Get the Only Known Block of Nine Imperforate Wine Stamps OR One of Three Known Imperforate Pairs
This is your chance to own a piece of philatelic history very few collectors know about… imperforate 1940 14-2/5¢ green Wine stamps (RE96Ab).
Just Three Pairs and One Block of Nine Were Found!
This variety remained unknown for decades. It wasn’t until the early 2000s that it was discovered in the vaults of the Smithsonian National Postal Museum. This was the first time imperforate examples had ever been seen. According to the Robert A. Siegel Auction House, the National Postal Museum lot is the ONLY source of the imperforate rarities.
Since there are only 15 stamps in existence. Getting the block of nine would make you the owner of 60% of all RE96Ab stamps! It’s the largest multiple and is one-of-a-kind, making it the most valuable of the new variety. The block of nine is in mint condition, has very fine centering, is never-hinged, and ungummed. It’s beautiful and historic.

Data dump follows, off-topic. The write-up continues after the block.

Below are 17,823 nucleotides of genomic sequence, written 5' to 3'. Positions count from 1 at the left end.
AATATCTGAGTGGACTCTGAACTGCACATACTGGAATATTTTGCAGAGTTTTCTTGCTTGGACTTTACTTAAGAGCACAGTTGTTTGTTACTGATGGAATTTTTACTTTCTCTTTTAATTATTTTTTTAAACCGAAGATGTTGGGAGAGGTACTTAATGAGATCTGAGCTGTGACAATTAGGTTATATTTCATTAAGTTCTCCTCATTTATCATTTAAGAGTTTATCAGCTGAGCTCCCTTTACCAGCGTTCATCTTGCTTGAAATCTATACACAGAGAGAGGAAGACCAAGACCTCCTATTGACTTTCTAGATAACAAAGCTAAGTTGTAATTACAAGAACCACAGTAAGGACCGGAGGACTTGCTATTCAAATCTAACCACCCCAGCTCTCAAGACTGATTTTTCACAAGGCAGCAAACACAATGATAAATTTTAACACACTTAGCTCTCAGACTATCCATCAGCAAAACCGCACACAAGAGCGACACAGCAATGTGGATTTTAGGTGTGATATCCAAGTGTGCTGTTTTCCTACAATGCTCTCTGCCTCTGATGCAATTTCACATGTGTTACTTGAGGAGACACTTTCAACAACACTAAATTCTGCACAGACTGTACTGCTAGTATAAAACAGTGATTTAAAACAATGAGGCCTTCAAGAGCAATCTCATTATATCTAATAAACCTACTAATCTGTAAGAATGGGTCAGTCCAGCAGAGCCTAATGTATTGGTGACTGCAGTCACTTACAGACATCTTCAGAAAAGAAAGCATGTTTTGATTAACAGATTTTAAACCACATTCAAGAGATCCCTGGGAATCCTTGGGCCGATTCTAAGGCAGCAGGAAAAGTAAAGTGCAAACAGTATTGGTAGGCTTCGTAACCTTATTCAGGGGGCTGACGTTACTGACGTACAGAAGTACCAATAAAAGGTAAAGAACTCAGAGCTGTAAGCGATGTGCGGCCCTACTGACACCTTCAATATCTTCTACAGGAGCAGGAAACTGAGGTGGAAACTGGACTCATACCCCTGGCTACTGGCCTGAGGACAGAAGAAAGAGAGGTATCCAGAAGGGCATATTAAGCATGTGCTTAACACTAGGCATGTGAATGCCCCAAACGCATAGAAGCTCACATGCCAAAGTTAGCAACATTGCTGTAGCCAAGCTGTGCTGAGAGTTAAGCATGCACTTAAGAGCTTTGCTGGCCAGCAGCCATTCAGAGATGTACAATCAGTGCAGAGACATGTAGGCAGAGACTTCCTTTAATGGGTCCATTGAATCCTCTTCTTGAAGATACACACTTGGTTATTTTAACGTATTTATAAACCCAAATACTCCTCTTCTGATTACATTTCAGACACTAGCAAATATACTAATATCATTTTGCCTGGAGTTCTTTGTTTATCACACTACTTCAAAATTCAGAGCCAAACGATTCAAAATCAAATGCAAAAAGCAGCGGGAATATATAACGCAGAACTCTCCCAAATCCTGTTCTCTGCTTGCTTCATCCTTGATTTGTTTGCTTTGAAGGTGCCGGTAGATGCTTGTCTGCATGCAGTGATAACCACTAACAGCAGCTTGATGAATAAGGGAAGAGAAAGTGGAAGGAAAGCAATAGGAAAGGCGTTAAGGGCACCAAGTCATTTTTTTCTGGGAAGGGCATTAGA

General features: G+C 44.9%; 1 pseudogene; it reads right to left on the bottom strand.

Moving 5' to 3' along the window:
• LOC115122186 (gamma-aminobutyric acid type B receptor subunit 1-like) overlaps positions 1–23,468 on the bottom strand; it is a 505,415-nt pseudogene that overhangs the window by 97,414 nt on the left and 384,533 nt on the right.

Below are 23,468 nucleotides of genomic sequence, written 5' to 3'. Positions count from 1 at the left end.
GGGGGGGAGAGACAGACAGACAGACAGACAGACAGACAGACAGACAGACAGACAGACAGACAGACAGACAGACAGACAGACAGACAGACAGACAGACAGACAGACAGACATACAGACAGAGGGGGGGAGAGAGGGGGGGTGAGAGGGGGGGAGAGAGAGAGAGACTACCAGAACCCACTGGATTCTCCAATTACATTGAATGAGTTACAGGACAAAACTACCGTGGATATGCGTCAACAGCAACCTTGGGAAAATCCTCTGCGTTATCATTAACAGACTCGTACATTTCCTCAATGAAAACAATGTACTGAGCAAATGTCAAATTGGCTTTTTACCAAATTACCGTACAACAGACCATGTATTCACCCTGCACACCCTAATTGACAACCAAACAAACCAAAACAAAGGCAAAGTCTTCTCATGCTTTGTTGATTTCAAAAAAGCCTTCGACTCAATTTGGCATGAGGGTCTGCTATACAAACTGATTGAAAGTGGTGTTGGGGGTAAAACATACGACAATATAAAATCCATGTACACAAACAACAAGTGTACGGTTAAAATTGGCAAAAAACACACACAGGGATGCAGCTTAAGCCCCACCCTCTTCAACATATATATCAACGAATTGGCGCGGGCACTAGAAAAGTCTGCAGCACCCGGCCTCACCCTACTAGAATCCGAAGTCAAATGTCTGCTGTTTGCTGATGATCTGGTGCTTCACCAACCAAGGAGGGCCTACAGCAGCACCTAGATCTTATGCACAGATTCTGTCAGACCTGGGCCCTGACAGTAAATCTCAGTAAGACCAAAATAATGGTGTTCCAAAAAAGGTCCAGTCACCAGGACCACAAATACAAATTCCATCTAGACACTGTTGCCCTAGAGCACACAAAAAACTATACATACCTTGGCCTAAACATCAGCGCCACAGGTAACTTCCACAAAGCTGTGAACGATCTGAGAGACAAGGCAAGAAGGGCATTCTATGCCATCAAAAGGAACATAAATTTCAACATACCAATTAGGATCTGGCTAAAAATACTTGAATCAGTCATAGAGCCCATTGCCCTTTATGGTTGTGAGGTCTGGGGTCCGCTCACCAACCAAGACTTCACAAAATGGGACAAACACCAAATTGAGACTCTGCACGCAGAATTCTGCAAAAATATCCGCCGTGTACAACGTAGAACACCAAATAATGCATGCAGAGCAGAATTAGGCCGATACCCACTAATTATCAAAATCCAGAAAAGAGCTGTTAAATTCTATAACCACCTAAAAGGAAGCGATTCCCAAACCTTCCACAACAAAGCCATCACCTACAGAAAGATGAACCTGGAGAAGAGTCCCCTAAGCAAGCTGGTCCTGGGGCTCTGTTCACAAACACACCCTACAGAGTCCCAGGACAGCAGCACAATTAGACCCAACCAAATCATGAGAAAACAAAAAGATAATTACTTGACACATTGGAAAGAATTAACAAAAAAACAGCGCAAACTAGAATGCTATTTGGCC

It's not every day you have the opportunity to get something no one else can, but today, it’s your turn. If you want to be THE ONE to own the notable block of nine rarity, OR a scarce imperforate pair (only one available) hurry and call 1-800-433-7811 right away!
More About Wine Stamps...
Wine revenue stamps showed the appropriate tax had been paid on the product. Strict regulations made it impossible for collectors to own them before 1954. By law, the stamps could only be sold to proprietors of bonded wineries, store rooms and field warehouses.
The use of Wine Revenue stamps on bottles, railroad tankers, and other containers was also heavily regulated. The stamps had to be affixed on the container securely in plain view, exposed to weather and other harsh elements. Winery proprietors were also required to destroy the stamp when the containers were emptied.
Collectors were barred from owning Wine Revenue stamps until 1949, and even then it was difficult or impossible to find mint copies. High face values also made it expensive for even wealthy collectors to purchase examples – in 1942, the $3,000 Wine revenue stamp cost the equivalent of $40,100 in today’s wages!
Some denominations were printed by the Bureau of Engraving and Printing, but they were never distributed to the Internal Revenue Service. Between the high cost, rules forbidding the public from owning the stamps, and general wear and tear on the stamps during use, it’s no wonder Wine Revenue stamps are scarce today.